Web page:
A Feverish Desire to Possess
How did Randa Abdel-Fattah overcome her adolescent fixation on Sweet Valley High to find her own voice as a writer? In this piece, from the essay collection The Book that Made Me, she describes the impact of Melina Marchetta’s Looking for Alibrandi.
I have vivid memories of spending Saturdays with my mother and sister, moving from one wholesale bookseller to another in the suburbs of Melbourne in the eighties and early nineties. My mother, a senior teacher and administrator at Australia’s first Islamic school, was tasked with building the school’s emerging library. As she browsed each warehouse I would pore over the books lining the shelves in the children’s section: the Sweet Dreams series, Sweet Valley High, the Baby-Sitters Club, Nancy Drew, Judy Blume, Robin Klein, RL Stine, Christopher Pike, Caroline B Cooney. My bedroom walls were lined with photocopies I’d made of the covers of The Baby-Sitters Club (alongside my Kylie Minogue and Michael Jackson posters).
Almost every second Sunday my father would take me to the Caribbean Gardens and Markets in the Melbourne suburb of Scoresby to visit a particular second-hand bookseller who stocked the Sweet Valley High series. I remember the long drive down Spring Valley Road, the anticipation building inside me. What books would I find this weekend? Would I come closer to completing my collection?
The Sweet Valley High series was set in California and offered readers stories about love, friendship, proms, jocks, sibling rivalry and romance. Girls with names like Jessica and Elizabeth fell for boys with names like Todd, Paul, Bruce and Michael – boys who had ‘sandy hair and piercing blue eyes’, and were either the ‘rich boy next door’ or a sports coach at a summer camp.
The stories I read filled me with a feverish desire to possess them. I wanted so badly to be part of these books – as their reader, as their writer. The only way of assuaging this desire was to write my own stories. And so I did. My father made me a writing desk and I threw myself into storytelling. The stories I wrote were all set in America, focusing on scandalous love triangles, sorority and fraternity clubs, tragic tales of running away from home, chaos at school camps, proms, snow fights during school. My characters ate ham and cheese sandwiches and snacked on ‘Twinkies’, even though I had no idea what a Twinkie was (this was pre-Google days after all). Their names were invariably Lisa, Samantha, Liz or Kylie. They always had blonde hair, blue eyes and milky white skin. The cliché machine was working overtime.
The stories I wrote were all set in America, focusing on scandalous love triangles, sorority and fraternity clubs … proms, snow fights during school.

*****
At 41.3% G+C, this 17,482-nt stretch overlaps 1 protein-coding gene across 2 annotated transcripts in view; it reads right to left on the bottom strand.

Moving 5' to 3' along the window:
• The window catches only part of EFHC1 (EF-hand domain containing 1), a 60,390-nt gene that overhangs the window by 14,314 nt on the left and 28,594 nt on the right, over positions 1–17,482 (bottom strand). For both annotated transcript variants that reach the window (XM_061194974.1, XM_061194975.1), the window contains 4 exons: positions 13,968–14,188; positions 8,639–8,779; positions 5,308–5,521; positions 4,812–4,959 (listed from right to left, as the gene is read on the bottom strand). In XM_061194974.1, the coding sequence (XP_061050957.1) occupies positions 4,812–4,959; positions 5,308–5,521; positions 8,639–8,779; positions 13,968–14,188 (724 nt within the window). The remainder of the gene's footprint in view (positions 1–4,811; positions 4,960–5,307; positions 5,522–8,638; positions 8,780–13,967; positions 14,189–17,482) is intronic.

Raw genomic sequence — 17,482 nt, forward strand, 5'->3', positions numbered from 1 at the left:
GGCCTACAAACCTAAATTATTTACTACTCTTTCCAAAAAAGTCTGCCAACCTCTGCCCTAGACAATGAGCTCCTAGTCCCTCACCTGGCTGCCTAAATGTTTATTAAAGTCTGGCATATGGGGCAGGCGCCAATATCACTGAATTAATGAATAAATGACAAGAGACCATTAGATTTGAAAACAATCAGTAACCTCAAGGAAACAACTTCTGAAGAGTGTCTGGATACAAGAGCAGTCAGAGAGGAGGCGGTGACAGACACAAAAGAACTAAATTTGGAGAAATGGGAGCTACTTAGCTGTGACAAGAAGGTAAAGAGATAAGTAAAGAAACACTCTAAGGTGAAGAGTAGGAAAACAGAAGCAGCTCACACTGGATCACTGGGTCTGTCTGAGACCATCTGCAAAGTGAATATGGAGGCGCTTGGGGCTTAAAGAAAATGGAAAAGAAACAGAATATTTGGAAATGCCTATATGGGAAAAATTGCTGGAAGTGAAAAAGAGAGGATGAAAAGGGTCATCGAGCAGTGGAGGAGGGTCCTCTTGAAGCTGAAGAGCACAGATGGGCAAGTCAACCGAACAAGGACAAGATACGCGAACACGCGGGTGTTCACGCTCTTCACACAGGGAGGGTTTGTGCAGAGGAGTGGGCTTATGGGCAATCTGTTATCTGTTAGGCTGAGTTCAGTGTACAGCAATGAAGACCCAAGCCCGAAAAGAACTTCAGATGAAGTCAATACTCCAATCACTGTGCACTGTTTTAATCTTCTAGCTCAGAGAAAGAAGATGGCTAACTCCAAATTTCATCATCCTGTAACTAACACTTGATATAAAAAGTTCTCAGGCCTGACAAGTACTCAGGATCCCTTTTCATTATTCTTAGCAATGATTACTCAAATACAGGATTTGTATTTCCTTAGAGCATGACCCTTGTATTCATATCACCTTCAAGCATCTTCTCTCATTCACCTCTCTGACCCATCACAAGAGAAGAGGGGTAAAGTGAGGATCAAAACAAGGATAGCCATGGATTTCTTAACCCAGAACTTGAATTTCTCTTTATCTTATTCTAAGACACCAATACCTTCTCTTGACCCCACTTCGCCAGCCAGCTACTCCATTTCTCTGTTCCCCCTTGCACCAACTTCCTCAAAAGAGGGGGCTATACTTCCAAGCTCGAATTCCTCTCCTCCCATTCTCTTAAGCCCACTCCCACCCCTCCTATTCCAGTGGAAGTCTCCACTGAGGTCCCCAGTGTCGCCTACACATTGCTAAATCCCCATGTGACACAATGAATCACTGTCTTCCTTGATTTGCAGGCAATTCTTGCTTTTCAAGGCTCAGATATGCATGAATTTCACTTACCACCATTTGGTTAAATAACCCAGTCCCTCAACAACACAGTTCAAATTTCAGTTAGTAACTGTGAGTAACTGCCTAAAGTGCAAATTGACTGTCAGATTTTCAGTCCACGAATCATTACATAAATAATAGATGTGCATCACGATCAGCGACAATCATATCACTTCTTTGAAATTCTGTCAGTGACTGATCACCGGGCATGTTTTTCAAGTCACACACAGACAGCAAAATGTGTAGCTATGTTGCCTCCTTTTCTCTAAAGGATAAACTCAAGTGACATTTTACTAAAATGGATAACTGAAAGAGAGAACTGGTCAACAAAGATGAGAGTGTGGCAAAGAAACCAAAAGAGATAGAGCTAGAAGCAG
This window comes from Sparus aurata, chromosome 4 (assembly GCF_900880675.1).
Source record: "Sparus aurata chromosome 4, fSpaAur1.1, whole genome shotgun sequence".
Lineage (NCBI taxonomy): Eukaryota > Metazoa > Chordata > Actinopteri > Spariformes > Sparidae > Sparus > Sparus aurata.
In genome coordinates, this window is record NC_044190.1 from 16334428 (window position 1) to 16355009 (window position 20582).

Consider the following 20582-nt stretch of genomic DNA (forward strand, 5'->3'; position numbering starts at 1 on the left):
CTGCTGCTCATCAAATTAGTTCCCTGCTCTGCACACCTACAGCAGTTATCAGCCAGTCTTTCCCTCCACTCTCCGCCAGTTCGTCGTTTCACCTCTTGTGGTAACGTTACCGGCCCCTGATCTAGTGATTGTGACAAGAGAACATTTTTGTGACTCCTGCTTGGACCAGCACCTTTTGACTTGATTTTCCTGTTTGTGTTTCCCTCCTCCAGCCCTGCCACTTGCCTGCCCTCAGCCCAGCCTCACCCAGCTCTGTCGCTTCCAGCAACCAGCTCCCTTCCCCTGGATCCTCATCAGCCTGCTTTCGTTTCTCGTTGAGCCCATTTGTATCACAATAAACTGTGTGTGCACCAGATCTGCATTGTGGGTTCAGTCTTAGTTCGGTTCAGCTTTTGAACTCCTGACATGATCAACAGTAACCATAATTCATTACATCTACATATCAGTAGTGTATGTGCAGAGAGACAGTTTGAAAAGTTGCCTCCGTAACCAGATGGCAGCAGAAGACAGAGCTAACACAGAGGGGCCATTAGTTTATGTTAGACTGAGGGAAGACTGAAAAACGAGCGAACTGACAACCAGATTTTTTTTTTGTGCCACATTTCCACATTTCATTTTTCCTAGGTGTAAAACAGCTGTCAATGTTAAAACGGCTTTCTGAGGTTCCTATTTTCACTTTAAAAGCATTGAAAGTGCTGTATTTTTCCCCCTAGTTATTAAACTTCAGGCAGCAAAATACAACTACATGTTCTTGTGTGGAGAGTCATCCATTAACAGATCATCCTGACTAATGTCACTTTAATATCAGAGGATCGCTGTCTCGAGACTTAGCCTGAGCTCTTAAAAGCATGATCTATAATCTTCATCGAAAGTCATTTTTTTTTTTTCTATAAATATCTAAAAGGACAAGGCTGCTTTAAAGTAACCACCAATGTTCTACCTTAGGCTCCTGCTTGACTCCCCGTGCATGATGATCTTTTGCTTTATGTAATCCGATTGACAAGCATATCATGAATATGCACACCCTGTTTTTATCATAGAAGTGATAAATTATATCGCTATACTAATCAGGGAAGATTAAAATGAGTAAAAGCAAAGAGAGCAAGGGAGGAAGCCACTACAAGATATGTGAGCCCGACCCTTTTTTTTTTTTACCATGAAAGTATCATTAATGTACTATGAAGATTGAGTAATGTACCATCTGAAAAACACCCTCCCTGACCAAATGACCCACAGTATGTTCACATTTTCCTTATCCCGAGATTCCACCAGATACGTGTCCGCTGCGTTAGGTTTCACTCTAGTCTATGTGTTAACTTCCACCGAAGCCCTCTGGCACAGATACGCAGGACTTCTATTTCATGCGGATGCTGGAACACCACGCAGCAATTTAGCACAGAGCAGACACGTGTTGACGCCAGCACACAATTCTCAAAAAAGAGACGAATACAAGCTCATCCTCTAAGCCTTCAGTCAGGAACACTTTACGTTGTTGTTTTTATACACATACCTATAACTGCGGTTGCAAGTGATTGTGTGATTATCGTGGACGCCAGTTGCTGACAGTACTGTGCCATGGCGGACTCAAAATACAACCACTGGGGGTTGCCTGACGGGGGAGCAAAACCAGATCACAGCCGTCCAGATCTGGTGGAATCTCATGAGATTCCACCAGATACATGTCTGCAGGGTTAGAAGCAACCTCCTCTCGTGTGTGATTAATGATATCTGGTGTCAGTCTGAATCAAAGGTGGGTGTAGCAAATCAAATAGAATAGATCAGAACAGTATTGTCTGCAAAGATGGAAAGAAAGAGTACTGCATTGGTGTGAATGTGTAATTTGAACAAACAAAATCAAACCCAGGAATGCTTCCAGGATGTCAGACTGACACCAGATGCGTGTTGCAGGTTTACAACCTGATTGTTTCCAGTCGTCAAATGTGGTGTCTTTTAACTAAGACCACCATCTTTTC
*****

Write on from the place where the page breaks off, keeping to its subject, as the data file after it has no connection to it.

Why should all of this be so strange?
Because I’m an Australian-born Muslim of Palestinian Egyptian heritage with an unpronounceable surname (the phlegm inflection is necessary), curly dark hair (blow-dried and tamed now but electric power point out-of-control as a kid and teenager), who spent Saturday mornings at Arabic school among boys called Mohamed and Ahmed and girls called Fatma and Aisha. During the week, I attended a Catholic primary school. It was located in Bulleen, Melbourne, and many of the students were of European extraction, so the boys I spent hours writing ‘Dear Diary’ entries over had names like Nicholas Papadopolous and Eddie Bonnachi. My school was filled with eucalyptus trees, tanbark and creepy-crawlies; we had water fights, not snow fights, and we bought our lunch from the tuckshop, not a cafeteria.
Much like the teenage fiction I grew up with, my Arab and Muslim identity is invisible in my early writing. Although my life offered a potential rich tapestry of racial tropes and ethnic fetishisms – the stock-standard roles of cab driver, convenience store owner, terrorist or tyrant, oppressed Muslim woman – I couldn’t manage to exploit them for the purposes of telling a good yarn. To think I could have written the habib version of Sweet Valley High, set in Bankstown, Sydney, featuring twins Fatima and Jamilah. Sadly, my characters’ names were all pronounceable, everybody’s hair was Brylcreem-free and lunch consisted of sliced white bread, not kebab leftovers that stank out the locker room. (Oh Mum, what were you thinking?)
The absence of diversity in the popular fiction I grew up with was, I believe, symptomatic of a collective imagination that equates mainstream with Anglo, and which casts Indigenous people, minorities and migrants as exotic, fascinating deviations from the norm.
The only exception to this that I can recall from the childhood books I read is Claudia Kishi in The Baby-Sitters Club. Subverting stereotypes, Claudia is Japanese-American and – wait for it – not academically inclined! Claudia was perhaps one of the first encounters I had with a non-Anglo character who did not reinforce popular stereotypes. While this was perhaps not a particularly sophisticated example of anti-racism politics, it should be credited as insightful given the time and context.